Understanding Criminal Procedure is primarily designed for law students and is organized and written so that both students and professors can use it with confidence to better prepare for courses and improve classroom dialogue. The two-volume format allows you to purchase one or both volumes based on the topics covered in your course. Already cited extensively in scholarly literature and judicial opinions, scholars, practicing lawyers, and courts will also find the expanded content of this newest edition indispensable.
Inside you'll find extensive coverage of the most important United States Supreme Court cases and discussion of the Federal Rules of Criminal Procedure, federal statutes, and lower federal and state court cases. Overarching policy issues are considered extensively, and some of the hottest debates in the field are considered with high-quality and objective analysis. The user-friendly organization of the text helps you to develop a comprehensive understanding of broad topics, or to refine your focus with intuitive subsections that help you find answers to pressing questions more efficiently. Citations to important scholarship, both classic and recent, help you to expand and refine your research on specific topics with ease, and footnotes include cross-references within the text to help you easily move to different chapters and subsections to understand how topics are inter-related.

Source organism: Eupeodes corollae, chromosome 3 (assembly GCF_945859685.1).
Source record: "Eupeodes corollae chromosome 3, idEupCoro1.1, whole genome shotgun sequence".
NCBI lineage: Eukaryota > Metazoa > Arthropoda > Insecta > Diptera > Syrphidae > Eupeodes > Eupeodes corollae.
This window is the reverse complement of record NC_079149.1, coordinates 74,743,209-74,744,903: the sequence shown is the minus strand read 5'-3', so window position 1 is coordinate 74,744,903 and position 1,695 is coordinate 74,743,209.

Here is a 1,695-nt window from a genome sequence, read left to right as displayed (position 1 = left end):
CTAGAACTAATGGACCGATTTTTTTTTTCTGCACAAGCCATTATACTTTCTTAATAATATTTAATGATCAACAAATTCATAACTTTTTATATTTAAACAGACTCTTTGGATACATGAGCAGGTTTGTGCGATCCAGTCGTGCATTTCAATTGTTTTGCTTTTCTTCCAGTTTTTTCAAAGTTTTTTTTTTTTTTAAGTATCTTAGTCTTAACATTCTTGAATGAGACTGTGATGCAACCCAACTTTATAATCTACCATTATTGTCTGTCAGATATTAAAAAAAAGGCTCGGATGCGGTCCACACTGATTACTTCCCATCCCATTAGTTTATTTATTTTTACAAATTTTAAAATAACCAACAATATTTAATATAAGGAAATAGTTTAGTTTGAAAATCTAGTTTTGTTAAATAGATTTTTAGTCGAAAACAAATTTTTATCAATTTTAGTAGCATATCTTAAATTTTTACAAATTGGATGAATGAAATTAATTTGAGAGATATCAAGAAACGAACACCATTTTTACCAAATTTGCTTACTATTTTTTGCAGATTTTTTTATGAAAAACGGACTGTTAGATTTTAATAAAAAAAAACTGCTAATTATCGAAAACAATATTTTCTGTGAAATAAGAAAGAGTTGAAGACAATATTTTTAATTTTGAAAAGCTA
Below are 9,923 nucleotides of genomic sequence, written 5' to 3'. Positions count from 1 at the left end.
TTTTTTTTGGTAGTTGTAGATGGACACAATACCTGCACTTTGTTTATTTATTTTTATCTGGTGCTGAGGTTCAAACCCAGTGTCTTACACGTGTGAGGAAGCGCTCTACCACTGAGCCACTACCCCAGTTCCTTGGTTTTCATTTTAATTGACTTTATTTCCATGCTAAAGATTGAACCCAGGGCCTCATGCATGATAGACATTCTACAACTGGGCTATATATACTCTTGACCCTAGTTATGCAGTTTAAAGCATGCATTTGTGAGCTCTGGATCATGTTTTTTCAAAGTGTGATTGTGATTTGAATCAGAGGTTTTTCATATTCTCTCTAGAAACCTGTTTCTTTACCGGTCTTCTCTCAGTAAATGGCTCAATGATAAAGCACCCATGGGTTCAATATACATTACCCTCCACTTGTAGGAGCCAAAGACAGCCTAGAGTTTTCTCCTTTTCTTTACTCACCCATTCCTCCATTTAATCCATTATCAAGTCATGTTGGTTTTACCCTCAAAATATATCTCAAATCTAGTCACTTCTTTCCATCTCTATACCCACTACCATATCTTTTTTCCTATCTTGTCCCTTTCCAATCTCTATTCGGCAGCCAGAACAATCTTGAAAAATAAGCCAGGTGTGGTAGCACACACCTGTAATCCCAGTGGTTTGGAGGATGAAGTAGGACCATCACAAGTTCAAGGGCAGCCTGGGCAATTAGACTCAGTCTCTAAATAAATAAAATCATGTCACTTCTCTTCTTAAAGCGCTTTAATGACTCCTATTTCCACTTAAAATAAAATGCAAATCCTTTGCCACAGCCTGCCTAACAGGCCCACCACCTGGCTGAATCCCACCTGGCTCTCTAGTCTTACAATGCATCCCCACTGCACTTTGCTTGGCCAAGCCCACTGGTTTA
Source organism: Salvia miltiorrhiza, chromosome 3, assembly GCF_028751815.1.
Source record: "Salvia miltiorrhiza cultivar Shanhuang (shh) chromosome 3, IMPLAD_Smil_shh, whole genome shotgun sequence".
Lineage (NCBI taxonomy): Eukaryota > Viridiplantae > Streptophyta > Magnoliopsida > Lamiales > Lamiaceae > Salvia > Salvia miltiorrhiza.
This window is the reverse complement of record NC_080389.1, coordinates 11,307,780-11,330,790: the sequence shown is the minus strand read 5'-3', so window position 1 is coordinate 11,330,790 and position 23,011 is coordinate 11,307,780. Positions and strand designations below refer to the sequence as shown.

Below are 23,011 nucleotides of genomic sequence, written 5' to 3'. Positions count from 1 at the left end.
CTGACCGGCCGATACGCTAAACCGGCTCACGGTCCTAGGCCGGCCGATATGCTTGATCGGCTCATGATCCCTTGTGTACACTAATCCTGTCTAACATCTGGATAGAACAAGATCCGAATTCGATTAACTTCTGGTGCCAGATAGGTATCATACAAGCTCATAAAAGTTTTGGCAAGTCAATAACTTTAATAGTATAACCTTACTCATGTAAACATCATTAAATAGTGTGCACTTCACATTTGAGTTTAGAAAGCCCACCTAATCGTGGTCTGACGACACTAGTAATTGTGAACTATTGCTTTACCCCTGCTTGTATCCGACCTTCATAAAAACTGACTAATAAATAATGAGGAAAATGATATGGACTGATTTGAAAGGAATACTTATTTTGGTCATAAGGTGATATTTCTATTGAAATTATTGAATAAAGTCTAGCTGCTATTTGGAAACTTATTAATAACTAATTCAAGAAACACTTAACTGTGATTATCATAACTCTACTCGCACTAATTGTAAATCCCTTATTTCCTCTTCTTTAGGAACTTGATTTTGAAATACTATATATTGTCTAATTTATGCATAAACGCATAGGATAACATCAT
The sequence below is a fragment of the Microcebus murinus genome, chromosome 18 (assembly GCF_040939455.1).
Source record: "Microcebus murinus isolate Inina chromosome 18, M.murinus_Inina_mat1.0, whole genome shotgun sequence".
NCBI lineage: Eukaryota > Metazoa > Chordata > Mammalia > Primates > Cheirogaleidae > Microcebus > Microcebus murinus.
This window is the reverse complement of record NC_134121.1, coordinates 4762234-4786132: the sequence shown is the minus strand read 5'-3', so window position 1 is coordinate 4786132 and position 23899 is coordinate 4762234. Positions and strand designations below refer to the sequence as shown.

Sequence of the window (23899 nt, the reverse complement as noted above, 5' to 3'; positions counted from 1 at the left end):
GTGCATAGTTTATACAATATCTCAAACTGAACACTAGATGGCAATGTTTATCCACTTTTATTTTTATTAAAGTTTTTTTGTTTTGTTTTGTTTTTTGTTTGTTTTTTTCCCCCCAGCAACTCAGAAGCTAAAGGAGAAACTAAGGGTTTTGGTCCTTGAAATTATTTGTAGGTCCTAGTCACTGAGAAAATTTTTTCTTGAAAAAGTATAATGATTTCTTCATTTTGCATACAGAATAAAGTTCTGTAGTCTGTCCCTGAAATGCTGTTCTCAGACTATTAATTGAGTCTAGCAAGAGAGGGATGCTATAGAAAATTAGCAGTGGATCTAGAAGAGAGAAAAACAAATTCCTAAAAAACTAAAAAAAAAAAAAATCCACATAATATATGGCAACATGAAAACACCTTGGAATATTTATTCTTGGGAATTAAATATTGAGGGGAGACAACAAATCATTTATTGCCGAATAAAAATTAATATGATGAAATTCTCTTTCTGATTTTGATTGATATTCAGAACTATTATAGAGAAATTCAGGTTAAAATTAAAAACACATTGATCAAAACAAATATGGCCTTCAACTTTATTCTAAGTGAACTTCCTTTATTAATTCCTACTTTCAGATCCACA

This first volume, Investigation, is intended for use in introductory criminal procedure courses focusing primarily or exclusively on police investigative process and constitutional concerns. A chapter on the defendant's right to counsel at trial and appeal and other non-police-practice issues is included in both volumes to allow greater flexibility based on the design of particular courses.
The eighth edition of Investigation incorporates all of the major Supreme Court cases since the last edition was published, such as Carpenter v. United States, Mitchell v. Wisconsin, Collins v. VIrginia, and Kansas v. Glover. It also includes an in-depth discussion of the mosaic theory of searches, and contains expanded coverage of issues surrounding border searches, the third-party doctrine, and the exigent circumstances exception to the warrant requirement.
The second volume, Adjudication, covers the criminal process after the police investigation ends and the adjudicative process commences. It is most useful in more advanced criminal procedure courses that follow the criminal process through the various stages of adjudication, commencing with pretrial issues and explaining the process through charging, pretrial release and discovery, the trial, and post-conviction proceedings including sentencing and appeals. These convenient softbound volumes are supplemented annually so you can be confident that you are using up-to-date law.
If you are a professor teaching in this field you may request a complimentary copy.